On 5 September 2019, the Full Commission entered an order affirming Special Deputy Commissioner Liebman's decision. The Full Commission concluded plaintiff's claim should be dismissed because judicial immunity protects North Carolina judges from “civil action for errors committed in the discharge of [their] official duties.” The Full Commission further concluded the pre-filing injunction, or gatekeeping order, was necessary given plaintiff's pattern of repeatedly filing the same or identical tort claims challenging the subject matter jurisdiction of the criminal court which convicted him. Each of these claims had been dismissed for failure to state a claim for which relief can be granted, and plaintiff's repeated filing had wasted limited Industrial Commission resources and unfairly burdened the defendants forced to defend against the claims. Thus, the Full Commission concluded that a pre-filing injunction was warranted in order to prevent plaintiff from filing more meritless claims and to protect the judicial process. Plaintiff timely gave notice of appeal on 13 September 2019.
On appeal, plaintiff contends the Full Commission erred in (1) dismissing his claim because the doctrine of judicial immunity does not apply, and (2) granting a pre-filing injunction where his claims were not frivolous and thus the legal elements for such injunction were not satisfied. We disagree.
1. Motion to Dismiss for Failure to State a Claim
This Court reviews an appeal from the Full Commission's decision under the Tort Claims Act “for errors of law only under the same terms and conditions as govern appeals in ordinary civil actions, and the findings of fact of the Commission shall be conclusive if there is any competent evidence to support them.” N.C. Gen. Stat. § 143-293 (2019). We review a motion to dismiss for “ ‘whether, as a matter of law, the allegations of the complaint, treated as true, are sufficient to state a claim upon which relief may be granted under some legal theory.’ ” Meyer v. Walls, 347 N.C. 97, 111, 489 S.E.2d 880, 888 (1997) (quoting Harris v. NCNB Nat'l Bank of N.C., 85 N.C. App. 669, 670, 355 S.E.2d 838, 840 (1987)).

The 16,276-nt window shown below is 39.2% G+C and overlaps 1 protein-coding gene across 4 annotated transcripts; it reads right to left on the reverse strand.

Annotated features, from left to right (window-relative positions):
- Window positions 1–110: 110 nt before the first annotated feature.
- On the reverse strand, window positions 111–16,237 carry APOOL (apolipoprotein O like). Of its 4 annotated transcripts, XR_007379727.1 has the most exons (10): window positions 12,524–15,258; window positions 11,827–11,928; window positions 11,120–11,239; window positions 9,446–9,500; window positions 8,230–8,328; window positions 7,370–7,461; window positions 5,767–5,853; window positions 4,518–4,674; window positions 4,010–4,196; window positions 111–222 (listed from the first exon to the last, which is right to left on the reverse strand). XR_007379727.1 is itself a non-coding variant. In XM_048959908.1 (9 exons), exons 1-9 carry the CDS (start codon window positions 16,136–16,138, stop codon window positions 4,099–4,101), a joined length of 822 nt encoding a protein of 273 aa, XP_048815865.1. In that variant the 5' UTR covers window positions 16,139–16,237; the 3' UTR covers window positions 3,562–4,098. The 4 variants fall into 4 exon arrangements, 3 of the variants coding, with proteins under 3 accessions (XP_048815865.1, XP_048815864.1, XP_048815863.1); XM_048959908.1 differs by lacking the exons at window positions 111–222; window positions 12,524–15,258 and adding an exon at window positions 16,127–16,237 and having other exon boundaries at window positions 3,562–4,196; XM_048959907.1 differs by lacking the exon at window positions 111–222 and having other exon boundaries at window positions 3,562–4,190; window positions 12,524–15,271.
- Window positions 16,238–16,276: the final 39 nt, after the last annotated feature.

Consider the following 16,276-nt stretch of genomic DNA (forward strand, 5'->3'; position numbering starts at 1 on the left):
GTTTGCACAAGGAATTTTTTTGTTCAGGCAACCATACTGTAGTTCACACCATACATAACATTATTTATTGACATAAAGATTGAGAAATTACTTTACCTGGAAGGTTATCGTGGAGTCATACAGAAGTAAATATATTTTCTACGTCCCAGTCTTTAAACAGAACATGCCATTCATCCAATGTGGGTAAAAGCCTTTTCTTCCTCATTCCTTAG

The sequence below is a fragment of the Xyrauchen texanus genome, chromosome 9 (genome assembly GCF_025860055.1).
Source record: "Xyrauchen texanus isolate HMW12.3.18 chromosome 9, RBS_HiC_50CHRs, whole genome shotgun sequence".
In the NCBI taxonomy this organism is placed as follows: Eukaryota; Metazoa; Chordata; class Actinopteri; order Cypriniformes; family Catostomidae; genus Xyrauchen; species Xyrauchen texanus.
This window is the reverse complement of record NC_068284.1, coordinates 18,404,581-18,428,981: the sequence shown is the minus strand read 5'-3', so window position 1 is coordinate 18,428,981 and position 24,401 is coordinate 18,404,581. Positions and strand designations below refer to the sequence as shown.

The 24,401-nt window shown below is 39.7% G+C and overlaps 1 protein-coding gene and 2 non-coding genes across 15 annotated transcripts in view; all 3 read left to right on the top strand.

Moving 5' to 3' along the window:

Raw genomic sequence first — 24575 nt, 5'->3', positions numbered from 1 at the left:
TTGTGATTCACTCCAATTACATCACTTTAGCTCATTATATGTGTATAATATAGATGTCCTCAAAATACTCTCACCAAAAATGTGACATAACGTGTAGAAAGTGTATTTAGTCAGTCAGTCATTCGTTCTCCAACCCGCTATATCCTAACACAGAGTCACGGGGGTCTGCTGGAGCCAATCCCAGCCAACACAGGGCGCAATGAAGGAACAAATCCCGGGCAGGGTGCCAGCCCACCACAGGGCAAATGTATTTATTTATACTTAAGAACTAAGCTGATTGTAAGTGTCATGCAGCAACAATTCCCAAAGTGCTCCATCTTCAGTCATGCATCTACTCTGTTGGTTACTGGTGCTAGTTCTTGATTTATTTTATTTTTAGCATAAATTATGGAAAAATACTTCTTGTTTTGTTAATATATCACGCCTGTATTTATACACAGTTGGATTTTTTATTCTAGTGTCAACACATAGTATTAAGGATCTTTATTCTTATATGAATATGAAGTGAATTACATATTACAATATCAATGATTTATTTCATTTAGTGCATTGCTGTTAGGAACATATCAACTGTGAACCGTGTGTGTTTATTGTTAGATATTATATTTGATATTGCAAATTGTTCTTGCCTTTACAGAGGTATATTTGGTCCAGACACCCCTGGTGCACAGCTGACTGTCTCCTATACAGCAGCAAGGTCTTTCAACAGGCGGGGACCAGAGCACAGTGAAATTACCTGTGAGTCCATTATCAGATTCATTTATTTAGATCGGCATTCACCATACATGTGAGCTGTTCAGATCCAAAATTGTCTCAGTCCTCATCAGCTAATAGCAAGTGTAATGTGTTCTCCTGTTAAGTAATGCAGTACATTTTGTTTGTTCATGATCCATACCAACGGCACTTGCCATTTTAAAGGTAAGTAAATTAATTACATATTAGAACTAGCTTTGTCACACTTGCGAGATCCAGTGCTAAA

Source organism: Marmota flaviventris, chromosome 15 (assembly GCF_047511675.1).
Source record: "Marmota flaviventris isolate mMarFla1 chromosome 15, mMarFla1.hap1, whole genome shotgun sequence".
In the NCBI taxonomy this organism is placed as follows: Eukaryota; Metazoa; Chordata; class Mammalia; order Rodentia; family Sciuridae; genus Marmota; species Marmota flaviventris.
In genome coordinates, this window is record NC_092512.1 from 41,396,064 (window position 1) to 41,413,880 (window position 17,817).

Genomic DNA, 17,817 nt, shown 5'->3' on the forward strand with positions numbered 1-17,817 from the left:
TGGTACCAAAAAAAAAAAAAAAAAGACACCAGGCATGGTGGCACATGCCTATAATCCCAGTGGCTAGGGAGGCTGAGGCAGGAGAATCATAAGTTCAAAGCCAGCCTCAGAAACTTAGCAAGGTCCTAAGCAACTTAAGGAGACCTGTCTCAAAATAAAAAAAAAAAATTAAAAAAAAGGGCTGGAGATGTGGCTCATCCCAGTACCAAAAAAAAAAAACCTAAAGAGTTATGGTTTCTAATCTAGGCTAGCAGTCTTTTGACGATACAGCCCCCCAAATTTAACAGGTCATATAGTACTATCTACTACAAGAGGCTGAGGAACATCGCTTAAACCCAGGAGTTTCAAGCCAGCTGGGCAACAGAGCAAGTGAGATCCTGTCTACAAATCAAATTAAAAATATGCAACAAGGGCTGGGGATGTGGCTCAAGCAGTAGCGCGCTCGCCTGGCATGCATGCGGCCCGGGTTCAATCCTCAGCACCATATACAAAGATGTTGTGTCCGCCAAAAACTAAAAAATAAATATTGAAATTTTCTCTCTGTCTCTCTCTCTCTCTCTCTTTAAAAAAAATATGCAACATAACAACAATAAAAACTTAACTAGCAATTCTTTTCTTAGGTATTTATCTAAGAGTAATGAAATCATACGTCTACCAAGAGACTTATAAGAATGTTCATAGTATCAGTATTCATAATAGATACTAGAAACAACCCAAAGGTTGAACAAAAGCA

Pursuant to Rules of Civil Procedure 12(b)(6), a claim may be dismissed for failure to state a claim upon which relief can be granted. N.C. Gen. Stat. § 1A-1, Rule 12(b)(6) (2019).
Dismissal under Rule 12(b)(6) is proper when one of the following three conditions is satisfied: (1) the complaint on its face reveals that no law supports the plaintiff's claim; (2) the complaint on its face reveals the absence of facts sufficient to make a good claim; or (3) the complaint discloses some fact that necessarily defeats the plaintiff's claim.
Wood v. Guilford Cty., 355 N.C. 161, 166, 558 S.E.2d 490, 494 (2002) (citing Oates v. JAG, Inc., 314 N.C. 276, 278, 333 S.E.2d 222, 224 (1985)).
In the present case, plaintiff brought a negligence claim against Judge Godwin under the Tort Claims Act. A plaintiff bringing a claim under the Tort Claims Act must allege and prove that “there was negligence on the part of an officer, employee, involuntary servant or agent of the State while acting within the scope of his office, employment, service, agency or authority that was the proximate cause of the injury ․” N.C. Gen. Stat. § 143-291 (2019). However, the Tort Claims Act represents a limited waiver of sovereign immunity that, “ ‘being in derogation of the sovereign right to immunity, must be strictly construed.’ ” Walls, 347 N.C. at 104, 489 S.E.2d. at 884 (quoting Guthrie v. N.C. State Ports Auth., 307 N.C. 522, 537-38, 299 S.E.2d 618, 627 (1983)). In regards to allegations of negligence against judicial officials, under the doctrine of judicial immunity, “[a] judge of a court of this State is not subject to civil action for errors committed in the discharge of his official duties.” Sharp v. Gulley, 120 N.C. App. 878, 880, 463 S.E.2d 577, 578 (1995). “[Judicial] immunity is an absolute bar, available for individuals in actions taken while exercising their judicial function.” Vest v. Easley, 145 N.C. App. 70, 73, 549 S.E.2d 568, 572 (2001).